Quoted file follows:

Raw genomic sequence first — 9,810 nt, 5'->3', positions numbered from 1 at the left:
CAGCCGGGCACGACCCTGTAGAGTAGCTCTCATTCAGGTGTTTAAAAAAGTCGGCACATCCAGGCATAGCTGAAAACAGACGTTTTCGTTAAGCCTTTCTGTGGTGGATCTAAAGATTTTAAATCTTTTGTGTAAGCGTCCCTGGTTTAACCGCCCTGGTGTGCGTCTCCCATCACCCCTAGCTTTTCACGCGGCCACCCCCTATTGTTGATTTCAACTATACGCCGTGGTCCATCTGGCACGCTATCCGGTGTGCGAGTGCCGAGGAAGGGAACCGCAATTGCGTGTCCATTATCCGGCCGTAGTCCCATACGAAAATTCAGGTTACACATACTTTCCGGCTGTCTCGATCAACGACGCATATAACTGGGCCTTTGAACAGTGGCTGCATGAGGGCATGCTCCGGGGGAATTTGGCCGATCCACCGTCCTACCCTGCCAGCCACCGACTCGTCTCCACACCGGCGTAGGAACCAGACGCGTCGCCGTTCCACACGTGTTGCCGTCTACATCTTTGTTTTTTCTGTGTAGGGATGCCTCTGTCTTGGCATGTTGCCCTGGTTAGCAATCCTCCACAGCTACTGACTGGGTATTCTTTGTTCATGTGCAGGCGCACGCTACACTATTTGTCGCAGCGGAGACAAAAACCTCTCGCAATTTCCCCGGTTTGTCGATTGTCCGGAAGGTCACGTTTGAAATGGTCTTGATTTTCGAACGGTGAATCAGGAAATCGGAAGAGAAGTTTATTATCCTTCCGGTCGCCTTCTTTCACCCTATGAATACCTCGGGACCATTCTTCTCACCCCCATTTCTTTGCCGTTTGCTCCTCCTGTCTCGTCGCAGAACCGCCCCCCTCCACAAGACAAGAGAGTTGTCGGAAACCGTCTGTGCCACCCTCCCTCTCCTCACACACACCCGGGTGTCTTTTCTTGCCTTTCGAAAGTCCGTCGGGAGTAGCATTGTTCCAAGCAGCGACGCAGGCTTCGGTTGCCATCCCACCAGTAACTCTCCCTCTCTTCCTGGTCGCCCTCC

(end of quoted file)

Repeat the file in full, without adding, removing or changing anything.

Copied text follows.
Raw genomic sequence first — 9,810 nt, 5'->3', positions numbered from 1 at the left:
CAGCCGGGCACGACCCTGTAGAGTAGCTCTCATTCAGGTGTTTAAAAAAGTCGGCACATCCAGGCATAGCTGAAAACAGACGTTTTCGTTAAGCCTTTCTGTGGTGGATCTAAAGATTTTAAATCTTTTGTGTAAGCGTCCCTGGTTTAACCGCCCTGGTGTGCGTCTCCCATCACCCCTAGCTTTTCACGCGGCCACCCCCTATTGTTGATTTCAACTATACGCCGTGGTCCATCTGGCACGCTATCCGGTGTGCGAGTGCCGAGGAAGGGAACCGCAATTGCGTGTCCATTATCCGGCCGTAGTCCCATACGAAAATTCAGGTTACACATACTTTCCGGCTGTCTCGATCAACGACGCATATAACTGGGCCTTTGAACAGTGGCTGCATGAGGGCATGCTCCGGGGGAATTTGGCCGATCCACCGTCCTACCCTGCCAGCCACCGACTCGTCTCCACACCGGCGTAGGAACCAGACGCGTCGCCGTTCCACACGTGTTGCCGTCTACATCTTTGTTTTTTCTGTGTAGGGATGCCTCTGTCTTGGCATGTTGCCCTGGTTAGCAATCCTCCACAGCTACTGACTGGGTATTCTTTGTTCATGTGCAGGCGCACGCTACACTATTTGTCGCAGCGGAGACAAAAACCTCTCGCAATTTCCCCGGTTTGTCGATTGTCCGGAAGGTCACGTTTGAAATGGTCTTGATTTTCGAACGGTGAATCAGGAAATCGGAAGAGAAGTTTATTATCCTTCCGGTCGCCTTCTTTCACCCTATGAATACCTCGGGACCATTCTTCTCACCCCCATTTCTTTGCCGTTTGCTCCTCCTGTCTCGTCGCAGAACCGCCCCCCTCCACAAGACAAGAGAGTTGTCGGAAACCGTCTGTGCCACCCTCCCTCTCCTCACACACACCCGGGTGTCTTTTCTTGCCTTTCGAAAGTCCGTCGGGAGTAGCATTGTTCCAAGCAGCGACGCAGGCTTCGGTTGCCATCCCACCAGTAACTCTCCCTCTCTTCCTGGTCGCCCTCC